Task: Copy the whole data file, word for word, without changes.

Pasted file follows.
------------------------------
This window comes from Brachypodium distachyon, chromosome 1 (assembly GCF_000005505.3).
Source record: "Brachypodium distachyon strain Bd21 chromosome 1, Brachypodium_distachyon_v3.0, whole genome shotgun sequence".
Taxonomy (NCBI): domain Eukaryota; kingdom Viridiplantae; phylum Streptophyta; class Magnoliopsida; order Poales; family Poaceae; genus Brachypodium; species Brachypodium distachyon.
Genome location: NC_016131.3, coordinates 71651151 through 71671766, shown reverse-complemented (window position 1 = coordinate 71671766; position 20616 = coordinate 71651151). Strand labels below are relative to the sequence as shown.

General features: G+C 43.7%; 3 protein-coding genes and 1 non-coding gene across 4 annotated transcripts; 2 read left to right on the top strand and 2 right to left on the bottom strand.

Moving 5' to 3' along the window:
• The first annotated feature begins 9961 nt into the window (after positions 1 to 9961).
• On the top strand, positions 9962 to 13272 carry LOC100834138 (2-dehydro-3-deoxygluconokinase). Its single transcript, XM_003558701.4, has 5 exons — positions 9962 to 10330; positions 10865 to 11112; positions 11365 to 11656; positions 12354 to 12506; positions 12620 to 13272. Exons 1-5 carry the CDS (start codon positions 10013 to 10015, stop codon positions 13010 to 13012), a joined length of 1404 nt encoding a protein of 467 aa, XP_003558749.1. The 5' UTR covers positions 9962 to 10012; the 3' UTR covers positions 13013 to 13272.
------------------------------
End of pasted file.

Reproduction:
This window comes from Brachypodium distachyon, chromosome 1 (assembly GCF_000005505.3).
Source record: "Brachypodium distachyon strain Bd21 chromosome 1, Brachypodium_distachyon_v3.0, whole genome shotgun sequence".
Taxonomy (NCBI): domain Eukaryota; kingdom Viridiplantae; phylum Streptophyta; class Magnoliopsida; order Poales; family Poaceae; genus Brachypodium; species Brachypodium distachyon.
Genome location: NC_016131.3, coordinates 71651151 through 71671766, shown reverse-complemented (window position 1 = coordinate 71671766; position 20616 = coordinate 71651151). Strand labels below are relative to the sequence as shown.

General features: G+C 43.7%; 3 protein-coding genes and 1 non-coding gene across 4 annotated transcripts; 2 read left to right on the top strand and 2 right to left on the bottom strand.

Moving 5' to 3' along the window:
• The first annotated feature begins 9961 nt into the window (after positions 1 to 9961).
• On the top strand, positions 9962 to 13272 carry LOC100834138 (2-dehydro-3-deoxygluconokinase). Its single transcript, XM_003558701.4, has 5 exons — positions 9962 to 10330; positions 10865 to 11112; positions 11365 to 11656; positions 12354 to 12506; positions 12620 to 13272. Exons 1-5 carry the CDS (start codon positions 10013 to 10015, stop codon positions 13010 to 13012), a joined length of 1404 nt encoding a protein of 467 aa, XP_003558749.1. The 5' UTR covers positions 9962 to 10012; the 3' UTR covers positions 13013 to 13272.